A critical health effect for the initial categorization of aviation fuels was carcinogenicity, based primarily on classifications by international agencies. Additionally, benzene, a component of aviation fuels, has been identified by Health Canada and several international regulatory agencies as a carcinogen, and was added to the List of Toxic Substances in Schedule 1 of CEPA 1999. As the predominant route of exposure to aviation fuels was determined to be inhalation, estimates of cancer potency for inhalation of benzene were used to characterize risk to the general population from evaporative emissions of aviation fuels.

Aviation fuels exhibited mixed results in in vitro and in vivo genotoxicity assays. Results from limited studies in laboratory animals indicated the potential for developmental health effects at high concentrations in mice but not in rats.

The potential for exposure of the general population to evaporative emissions of aviation fuel at Canadian airports and in the vicinity of bulk storage facilities was evaluated. For non-cancer effects, margins of exposure between upper-bounding estimates of exposure and critical effect levels identified in laboratory animals are considered adequate to address uncertainties in the health effects and exposure databases. For cancer, margins of exposure between upper-bounding estimates of exposure and estimates of cancer potency are considered adequate to address uncertainties related to health effects and exposure. Accordingly, it is proposed to conclude that the aviation gasoline fuels (CAS RNs 64741-87-3 and 68527-27-5) and the aviation turbine fuel (CAS RN 64741-86-2) do not meet the criteria under paragraph 64(c) of CEPA 1999 as they are not entering the environment in a quantity or concentration or under conditions that constitute or may constitute a danger in Canada to human life or health.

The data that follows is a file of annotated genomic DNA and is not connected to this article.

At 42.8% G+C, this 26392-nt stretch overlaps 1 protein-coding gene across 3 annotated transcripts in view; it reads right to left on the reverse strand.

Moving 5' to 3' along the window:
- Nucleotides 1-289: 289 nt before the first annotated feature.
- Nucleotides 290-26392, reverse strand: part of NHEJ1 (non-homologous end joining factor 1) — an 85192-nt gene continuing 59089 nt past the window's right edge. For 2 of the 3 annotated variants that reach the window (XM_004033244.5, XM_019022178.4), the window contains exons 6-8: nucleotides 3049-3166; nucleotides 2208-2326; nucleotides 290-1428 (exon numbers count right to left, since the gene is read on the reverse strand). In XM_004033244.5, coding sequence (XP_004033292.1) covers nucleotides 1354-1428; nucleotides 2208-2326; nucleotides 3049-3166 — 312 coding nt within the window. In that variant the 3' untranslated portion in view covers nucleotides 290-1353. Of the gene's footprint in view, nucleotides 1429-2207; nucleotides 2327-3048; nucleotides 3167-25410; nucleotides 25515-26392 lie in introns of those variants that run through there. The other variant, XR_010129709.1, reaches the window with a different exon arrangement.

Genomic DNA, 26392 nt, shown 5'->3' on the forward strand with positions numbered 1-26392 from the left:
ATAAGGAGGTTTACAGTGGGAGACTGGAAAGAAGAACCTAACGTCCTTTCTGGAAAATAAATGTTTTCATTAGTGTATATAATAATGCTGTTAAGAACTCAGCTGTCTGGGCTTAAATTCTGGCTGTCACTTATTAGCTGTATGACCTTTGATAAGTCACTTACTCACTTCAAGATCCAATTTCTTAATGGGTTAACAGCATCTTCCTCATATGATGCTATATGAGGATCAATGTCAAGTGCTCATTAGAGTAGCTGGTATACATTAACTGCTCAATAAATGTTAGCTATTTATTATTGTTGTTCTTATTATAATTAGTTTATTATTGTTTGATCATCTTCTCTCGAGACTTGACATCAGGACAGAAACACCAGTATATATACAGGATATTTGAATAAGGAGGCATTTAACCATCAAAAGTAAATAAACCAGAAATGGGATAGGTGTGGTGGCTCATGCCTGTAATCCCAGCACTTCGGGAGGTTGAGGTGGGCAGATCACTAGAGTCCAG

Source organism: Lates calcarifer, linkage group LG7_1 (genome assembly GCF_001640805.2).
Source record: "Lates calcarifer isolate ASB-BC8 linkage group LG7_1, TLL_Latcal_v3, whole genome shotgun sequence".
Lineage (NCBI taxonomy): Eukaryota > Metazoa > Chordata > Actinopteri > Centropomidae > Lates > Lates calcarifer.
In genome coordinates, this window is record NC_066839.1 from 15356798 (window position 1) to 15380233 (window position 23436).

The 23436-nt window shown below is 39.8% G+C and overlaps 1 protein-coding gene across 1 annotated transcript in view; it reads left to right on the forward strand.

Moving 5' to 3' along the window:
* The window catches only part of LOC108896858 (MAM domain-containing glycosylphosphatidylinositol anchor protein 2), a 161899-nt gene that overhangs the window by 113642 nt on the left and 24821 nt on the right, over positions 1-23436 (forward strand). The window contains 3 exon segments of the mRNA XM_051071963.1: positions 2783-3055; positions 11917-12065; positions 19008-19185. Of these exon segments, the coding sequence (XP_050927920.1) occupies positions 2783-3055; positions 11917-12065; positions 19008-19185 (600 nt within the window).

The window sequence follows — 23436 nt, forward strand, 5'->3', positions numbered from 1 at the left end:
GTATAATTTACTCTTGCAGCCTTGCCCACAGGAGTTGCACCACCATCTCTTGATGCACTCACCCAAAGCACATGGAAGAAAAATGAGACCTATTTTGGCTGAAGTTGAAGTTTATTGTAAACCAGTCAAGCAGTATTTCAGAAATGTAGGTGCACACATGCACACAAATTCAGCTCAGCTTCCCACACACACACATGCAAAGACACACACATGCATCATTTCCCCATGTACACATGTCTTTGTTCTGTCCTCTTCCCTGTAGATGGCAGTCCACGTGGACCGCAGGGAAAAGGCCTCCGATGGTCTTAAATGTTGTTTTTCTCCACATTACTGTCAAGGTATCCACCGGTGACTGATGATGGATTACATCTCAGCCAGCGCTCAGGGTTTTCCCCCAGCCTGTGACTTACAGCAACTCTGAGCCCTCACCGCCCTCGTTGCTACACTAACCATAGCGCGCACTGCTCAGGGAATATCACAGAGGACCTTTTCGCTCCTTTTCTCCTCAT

Proposed conclusion

It is therefore proposed to conclude that the aviation gasoline fuels (CAS RNs 64741-87-3 and 68527-27-5) and the aviation turbine fuel (CAS RN 64741-86-2) do not meet any of the criteria set out in section 64 of CEPA 1999.

The draft Screening Assessment for these substances is available on the Government of Canada’s Chemical Substances Web site (www.chemicalsubstances.gc.ca).